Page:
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Registrar terminated after what looks like domain hijacking

Kevin Murphy, January 10, 2020, Domain Registrars

ICANN has canned its first registrar of the year.

Los Angeles-based World Biz Domains will be going out of bizness after ICANN terminated its registrar contract earlier this week, following its non-responsiveness to what appears to be case of domain hijacking.

It’s a nothing registrar, with fewer than 100 domains under management, but it once had over 5,000.

The termination comes following the suspension I blogged about in October, which was related to the transfers to World Biz of 15 potentially valuable domains in late 2018.

The names were all either short numerics or the names of famous places in Singapore and Malaysia.

ICANN spent most of last year demanding records showing that the transfers were legit, but was ghosted.

World Biz allegedly also had failed to deliver Whois records in the proper format, and was behind on its ICANN accreditation fees.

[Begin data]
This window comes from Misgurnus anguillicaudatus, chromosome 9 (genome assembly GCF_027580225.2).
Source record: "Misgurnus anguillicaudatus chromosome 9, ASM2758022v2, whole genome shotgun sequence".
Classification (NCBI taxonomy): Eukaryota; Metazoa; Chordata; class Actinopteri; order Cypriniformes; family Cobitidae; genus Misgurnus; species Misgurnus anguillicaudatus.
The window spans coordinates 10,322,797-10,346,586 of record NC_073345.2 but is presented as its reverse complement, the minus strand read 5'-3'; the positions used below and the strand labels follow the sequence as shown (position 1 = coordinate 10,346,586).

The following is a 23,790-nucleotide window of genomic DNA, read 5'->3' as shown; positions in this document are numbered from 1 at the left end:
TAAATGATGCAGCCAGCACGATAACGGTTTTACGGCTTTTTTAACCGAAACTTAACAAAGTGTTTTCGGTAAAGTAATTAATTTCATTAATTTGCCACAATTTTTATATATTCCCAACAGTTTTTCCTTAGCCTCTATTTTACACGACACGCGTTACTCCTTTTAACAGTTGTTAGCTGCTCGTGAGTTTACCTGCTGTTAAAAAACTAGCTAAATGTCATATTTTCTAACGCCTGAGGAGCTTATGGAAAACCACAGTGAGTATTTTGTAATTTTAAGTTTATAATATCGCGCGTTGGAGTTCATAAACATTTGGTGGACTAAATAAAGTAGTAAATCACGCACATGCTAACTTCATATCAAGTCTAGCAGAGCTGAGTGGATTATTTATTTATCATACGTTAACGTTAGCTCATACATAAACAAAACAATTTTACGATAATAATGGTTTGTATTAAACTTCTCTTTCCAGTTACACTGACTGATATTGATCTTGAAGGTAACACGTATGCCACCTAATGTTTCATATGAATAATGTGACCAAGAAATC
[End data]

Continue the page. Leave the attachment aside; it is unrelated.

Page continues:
The company will lose its accreditation officially on January 22.

Registrar suspended over dodgy transfers

Kevin Murphy, October 1, 2019, Domain Registrars

ICANN has suspended a Los Angeles-based registrar after failing to get answers to its questions about a bunch of domain transfer.

World Biz Domains won’t be able to sell any gTLD domains, or accept transfers, from October 16 until January 13 next year. It will also have to post ICANN’s suspension notice on its home page.

Its crime? Failing to provide ICANN with records proving that the change of registrant requests for 15 potentially valuable domain names were legitimate.

ICANN has been badgering World Biz for these records since April, but says it was given the runaround.

The domains in question — 28.net, 68.net, 88.org, changi.com, tay.net, goh.net, koh.net, kuantan.com, yeong.com, merlion.org, og.net, raffles.net, sentosa.org, sg.org and shenton.com — all appear to have been registered to a Singaporean investor using the registrar DomainDiscover until about a year ago.

The non-numeric names all have significance to Singapore or neighboring Malaysia one way or the other. Some of them are arguably UDPR fodder.